Before the meeting began, the President visited the exhibition Modern Technology in Road Safety. Safety. Comfort. Control.
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President of Russia Vladimir Putin: Good afternoon, colleagues.
Improving road safety is the main item on our agenda today. The big issue here is to save lives, the lives of thousands of our fellow citizens. We all understand that this is an absolutely fundamental task for state policy. Let me add that the road safety level has a direct impact on stable socioeconomic development and the effective operation of Russia’s entire transport infrastructure.
We discussed this issue in detail at an earlier State Council Presidium meeting, back in 2005, a long time ago. That meeting resulted in needed amendments to the laws and changes to the road code. It also led to the approval and implementation of the 2006–2012 federal targeted programme in this area.
Particular emphasis was put on repairing and reconstructing roads and motorways and generally improving the entire road infrastructure. We began using new traffic logistics technology, improved organisation of medical aid at the scene of traffic accidents, and also put in place better monitoring of road safety violations and faster response to such incidents.
Over these last years, the number of road accidents has dropped by 11.8 percent and social and transport risks are now considerably lower. At the same time, the number of cars on the roads has increased around the country and we now have 300 cars on average per 1,000 people. The number of cars will continue to grow, of course, and this creates an objective challenge for everyone using the roads and for the people responsible for organising traffic.
I want to stress that just because we see more and more cars on the road, we cannot and should not make the excuse that accidents and their tragic consequences are therefore inevitable. On the contrary, we must achieve a dramatic reduction in the number of people killed and injured in road accidents.
I remind you that over the last decade, more than 3 million people have been injured in road accidents and 350,000 people have been killed on the roads over this time. This is a terrible figure, equivalent to the population of a sizeable city. These are terrible and senseless losses that we could avoid. The vast majority of these tragedies were the fault of drivers themselves: aggression and lack of respect for people on the roads is usually the cause of the serious accidents.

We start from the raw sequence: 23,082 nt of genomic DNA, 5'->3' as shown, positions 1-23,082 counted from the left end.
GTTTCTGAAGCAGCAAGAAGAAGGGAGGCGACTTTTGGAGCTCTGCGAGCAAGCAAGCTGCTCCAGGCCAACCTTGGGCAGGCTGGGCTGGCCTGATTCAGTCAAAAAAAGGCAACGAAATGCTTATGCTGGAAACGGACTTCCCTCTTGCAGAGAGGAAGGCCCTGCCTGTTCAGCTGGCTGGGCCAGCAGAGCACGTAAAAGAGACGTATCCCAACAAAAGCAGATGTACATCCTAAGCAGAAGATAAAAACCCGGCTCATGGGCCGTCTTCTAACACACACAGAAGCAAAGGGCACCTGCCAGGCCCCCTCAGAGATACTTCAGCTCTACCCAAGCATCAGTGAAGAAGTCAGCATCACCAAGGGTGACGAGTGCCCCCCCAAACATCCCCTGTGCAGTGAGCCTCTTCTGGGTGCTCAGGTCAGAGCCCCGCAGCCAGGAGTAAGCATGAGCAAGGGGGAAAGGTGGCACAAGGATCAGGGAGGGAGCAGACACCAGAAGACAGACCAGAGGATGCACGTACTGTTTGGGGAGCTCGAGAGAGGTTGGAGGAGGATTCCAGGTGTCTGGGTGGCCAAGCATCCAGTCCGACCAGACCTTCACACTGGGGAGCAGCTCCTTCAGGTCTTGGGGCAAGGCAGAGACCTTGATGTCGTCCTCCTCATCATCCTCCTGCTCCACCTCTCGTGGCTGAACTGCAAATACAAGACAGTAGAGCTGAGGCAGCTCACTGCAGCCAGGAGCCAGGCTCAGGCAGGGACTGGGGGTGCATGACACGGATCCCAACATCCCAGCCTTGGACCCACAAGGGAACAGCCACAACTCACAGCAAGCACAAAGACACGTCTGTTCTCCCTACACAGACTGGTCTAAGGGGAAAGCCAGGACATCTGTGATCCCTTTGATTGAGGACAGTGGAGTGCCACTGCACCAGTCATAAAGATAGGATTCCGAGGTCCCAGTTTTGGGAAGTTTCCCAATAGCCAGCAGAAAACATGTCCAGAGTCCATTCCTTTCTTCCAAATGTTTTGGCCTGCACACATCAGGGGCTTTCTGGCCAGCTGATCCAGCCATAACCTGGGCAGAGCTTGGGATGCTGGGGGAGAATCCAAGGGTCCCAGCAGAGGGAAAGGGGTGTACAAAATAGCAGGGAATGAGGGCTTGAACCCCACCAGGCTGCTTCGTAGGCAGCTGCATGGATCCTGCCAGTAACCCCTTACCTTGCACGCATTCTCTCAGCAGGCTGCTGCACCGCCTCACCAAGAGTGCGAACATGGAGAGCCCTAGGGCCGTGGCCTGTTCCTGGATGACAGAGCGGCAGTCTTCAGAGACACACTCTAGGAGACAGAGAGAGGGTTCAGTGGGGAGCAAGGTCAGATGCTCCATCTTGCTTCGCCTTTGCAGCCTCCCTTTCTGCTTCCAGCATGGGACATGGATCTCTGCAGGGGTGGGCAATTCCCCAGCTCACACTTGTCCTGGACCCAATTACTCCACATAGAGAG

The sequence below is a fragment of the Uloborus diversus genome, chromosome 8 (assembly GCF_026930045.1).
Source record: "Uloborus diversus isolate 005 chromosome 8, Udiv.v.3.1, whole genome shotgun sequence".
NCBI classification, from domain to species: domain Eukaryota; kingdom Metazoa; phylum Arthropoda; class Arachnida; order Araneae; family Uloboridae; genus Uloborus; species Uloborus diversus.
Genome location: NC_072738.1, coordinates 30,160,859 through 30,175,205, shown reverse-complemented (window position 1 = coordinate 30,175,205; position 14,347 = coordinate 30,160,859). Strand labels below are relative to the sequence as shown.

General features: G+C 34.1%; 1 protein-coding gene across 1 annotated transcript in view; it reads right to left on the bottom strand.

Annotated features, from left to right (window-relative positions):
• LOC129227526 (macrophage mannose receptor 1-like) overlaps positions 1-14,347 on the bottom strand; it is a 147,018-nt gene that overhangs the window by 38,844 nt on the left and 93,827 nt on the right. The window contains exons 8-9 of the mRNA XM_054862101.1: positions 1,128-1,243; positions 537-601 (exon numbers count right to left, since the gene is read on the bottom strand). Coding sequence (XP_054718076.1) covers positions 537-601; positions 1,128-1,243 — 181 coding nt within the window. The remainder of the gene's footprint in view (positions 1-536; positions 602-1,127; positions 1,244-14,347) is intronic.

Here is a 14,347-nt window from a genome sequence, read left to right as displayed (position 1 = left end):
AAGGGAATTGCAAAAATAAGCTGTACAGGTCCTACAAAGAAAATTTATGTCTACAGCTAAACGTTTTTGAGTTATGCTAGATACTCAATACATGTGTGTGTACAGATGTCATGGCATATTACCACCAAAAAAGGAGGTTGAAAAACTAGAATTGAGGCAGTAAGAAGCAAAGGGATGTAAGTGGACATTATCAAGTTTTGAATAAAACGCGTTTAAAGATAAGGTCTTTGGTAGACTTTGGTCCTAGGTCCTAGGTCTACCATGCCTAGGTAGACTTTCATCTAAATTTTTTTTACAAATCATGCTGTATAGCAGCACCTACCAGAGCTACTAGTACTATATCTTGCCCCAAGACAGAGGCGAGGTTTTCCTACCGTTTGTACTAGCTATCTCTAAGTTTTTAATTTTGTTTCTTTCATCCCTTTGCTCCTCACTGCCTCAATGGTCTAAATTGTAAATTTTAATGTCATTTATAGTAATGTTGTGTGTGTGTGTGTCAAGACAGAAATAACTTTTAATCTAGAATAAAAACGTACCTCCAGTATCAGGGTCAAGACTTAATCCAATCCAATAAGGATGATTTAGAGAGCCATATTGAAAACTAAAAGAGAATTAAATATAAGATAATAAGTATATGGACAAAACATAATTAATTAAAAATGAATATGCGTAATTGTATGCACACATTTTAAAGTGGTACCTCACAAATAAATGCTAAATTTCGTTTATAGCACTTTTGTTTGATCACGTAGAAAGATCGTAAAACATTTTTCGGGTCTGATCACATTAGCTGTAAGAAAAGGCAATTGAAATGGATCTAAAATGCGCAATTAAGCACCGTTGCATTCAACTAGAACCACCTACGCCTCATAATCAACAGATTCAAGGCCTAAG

The key task is therefore to foster a driving culture grounded in strict respect for the road rules, competent behaviour and goodwill on the roads, and awareness of our responsibility for our own lives, the lives of our loved ones, and the safety of all road users.
This kind of culture cannot be developed overnight, of course, and it must proceed in parallel with tougher penalties for road safety violations. We see in practice that these kinds of measures have helped solve the problem of getting people to wear seat belts, for example, and installing child seats, or restraining devices, as the specialists call them, in cars.
This and other solutions have helped to halve the number of people killed on our urban roads, but the number of road accident victims still remains unjustifiably high nevertheless.
Last May, I instructed the Government to take additional measures to reduce road accident mortality. Last August, the Government approved an action plan that included provisions for submitting 13 draft laws to the State Duma. The deadlines have all come and gone, and only one of these draft laws is actually before the State Duma now; the others are still going through the approvals process in the Government. I ask the heads of the ministries and agencies responsible for drafting these documents to take personal responsibility for bringing them before the State Duma so that they can be passed during the spring session this year, as was planned. I repeat that reducing the death toll from road accidents is our main task.
Many people are still getting killed at pedestrian crossings. This figure came to more than 1,000 people last year. I think we should impose tougher penalties on drivers for breaking the rules at pedestrian crossings. In 2015, the number of accidents at pedestrian crossings increased by 2 percent compared to 2014. There were 19,779 violations in total, and 1,233 people were killed.